But that has not stopped the Pentagon planners. Space is now closer to being 'weaponized' as the jargon states, and 'Star Wars' quite literally, is a little closer to fruition. The question of course is how far the Chinese have advanced with their anti-satellite weapons. The interviews I have conducted for a book looking at US policy and China suggest that the idea that China is even close to challenging U.S military supremacy is somewhat fanciful. Most estimates have China trailing US technology by up to 20 years. However, as one Washington insider puts it

'So there is perhaps a little bit of paranoia about what China is up to, but as the saying goes, sometimes a little bit of paranoia is good because sometimes they are after you'

It is also a paranoia that works well for the Pentagon, and the bi-partisan policy that wishes to extend American hegemony well into the mid 21st century when the Chinese economy is set to outstrip the United States and become the world's largest economyi

The obvious question is whether it is in China's interest to start a war with the US, thus disrupt its own economic development that is vital for future national growth, and thus increasing its international clout and prestige. Even conservative analysts concede that China is still 20 years away from challenging US military supremacy, despite the concern about its submarine and naval build up. The Chinese are building naval ports in Pakistan, Bangladesh and Burma. But is that any serious challenge to the US bases throughout the Pacific, including Japan, Guam, Diego Garcia, to name just a few? Hasn't the encirclement of China in Asia (through the US ratcheting up of military and diplomatic relations with Asian countries such as the Philippines, Indonesia, Vietnam, India, Japan and Australia) proved the superiority of US military and diplomatic power in Asia? The answer is that this is a new 'Cold War' that is also economic in nature - and being fought out in territorial spheres, from Africa (Sudan) to Asia (Thailand) to Central Asia. The only way to ensure that the 'peer competitor' is economically contained is to keep 'good watch' on its trading partners, and those that can give it crucial energy supplies. During the old Cold War, Russia bought influence through local political parties and financial support. It is no different today, with China buying influence in Africa, Asia, and Latin America by the cold hard cash it offers for valuable resources. The major difference between the 'old' Cold War and the 'new' Cold War is the global economy, which means while there may be growing tensions, the reality of economic 'interdependence' means that everyone from Delhi to Caracas is praying for peace. Shareholders and executives worldwide are happy to see good times last, even if 'war' stocks (gold, uranium) are surging. However Aaron Friedberg, former national security advisor to Dick Cheney had this to say in an interview when I asked whether economic inter-dependence would prevent any conflict between the two powers: 'I don't think a blossoming economic relationship in itself is a guarantee of peace' That's reassuring. What about US-China relations?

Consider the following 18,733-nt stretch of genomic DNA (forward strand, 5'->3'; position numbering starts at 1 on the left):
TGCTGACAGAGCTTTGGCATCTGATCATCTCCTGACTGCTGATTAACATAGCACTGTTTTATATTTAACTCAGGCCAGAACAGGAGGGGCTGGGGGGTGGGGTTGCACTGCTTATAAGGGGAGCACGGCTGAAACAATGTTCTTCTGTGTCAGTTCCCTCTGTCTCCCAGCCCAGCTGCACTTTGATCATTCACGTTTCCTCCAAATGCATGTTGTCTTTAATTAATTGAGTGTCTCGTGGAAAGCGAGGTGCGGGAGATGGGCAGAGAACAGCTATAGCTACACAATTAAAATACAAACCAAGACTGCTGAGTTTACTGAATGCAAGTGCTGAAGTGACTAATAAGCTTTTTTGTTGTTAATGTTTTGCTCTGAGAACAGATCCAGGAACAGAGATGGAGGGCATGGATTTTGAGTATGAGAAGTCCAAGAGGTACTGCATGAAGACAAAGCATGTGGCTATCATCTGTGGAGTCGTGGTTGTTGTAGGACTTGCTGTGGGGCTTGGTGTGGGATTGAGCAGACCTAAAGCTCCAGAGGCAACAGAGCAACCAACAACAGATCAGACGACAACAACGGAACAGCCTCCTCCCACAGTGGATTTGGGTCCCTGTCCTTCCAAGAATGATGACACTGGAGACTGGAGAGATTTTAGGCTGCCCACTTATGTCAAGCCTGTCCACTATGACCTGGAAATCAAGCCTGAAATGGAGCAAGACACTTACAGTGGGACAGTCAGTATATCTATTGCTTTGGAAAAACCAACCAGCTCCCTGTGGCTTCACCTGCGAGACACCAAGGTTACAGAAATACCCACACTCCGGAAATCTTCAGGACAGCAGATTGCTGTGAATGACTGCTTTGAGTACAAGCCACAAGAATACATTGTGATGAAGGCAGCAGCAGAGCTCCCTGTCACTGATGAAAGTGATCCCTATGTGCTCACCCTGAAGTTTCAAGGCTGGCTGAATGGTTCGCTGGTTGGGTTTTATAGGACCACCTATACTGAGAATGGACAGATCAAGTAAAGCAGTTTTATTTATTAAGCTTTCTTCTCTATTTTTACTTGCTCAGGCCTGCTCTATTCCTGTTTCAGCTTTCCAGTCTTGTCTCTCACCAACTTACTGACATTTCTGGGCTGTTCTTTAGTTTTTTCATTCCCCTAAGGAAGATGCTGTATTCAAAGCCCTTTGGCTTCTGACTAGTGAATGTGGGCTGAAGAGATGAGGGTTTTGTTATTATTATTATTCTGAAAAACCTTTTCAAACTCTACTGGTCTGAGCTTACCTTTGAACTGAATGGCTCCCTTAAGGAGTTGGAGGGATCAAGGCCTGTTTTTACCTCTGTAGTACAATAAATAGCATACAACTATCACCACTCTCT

'Now there is a two sided military competition underway - it's limited and constrained compared for example to the Cold War military competition between the Soviet Union and America, but its underway and its serious and its accelerating.' There are those that choose to argue that 'terrorists' and the 'axis of evil' are the real forces behind America's foreign policy, but Iran or North Korea are not even close to China's military capability, while terrorists are unable to threaten the overwhelming dominant (and extremely sophisticated) United States' space-based military arsenal. I will not use this platform to deal with the myriad of flaws in the 'War on Terror' thesis in South East Asia alone, except to say that it will prove interesting meal for later journalistic endeavors. iiHowever for those who are still skeptical, let us briefly examine other factors that have illuminated the real focus of US foreign policy: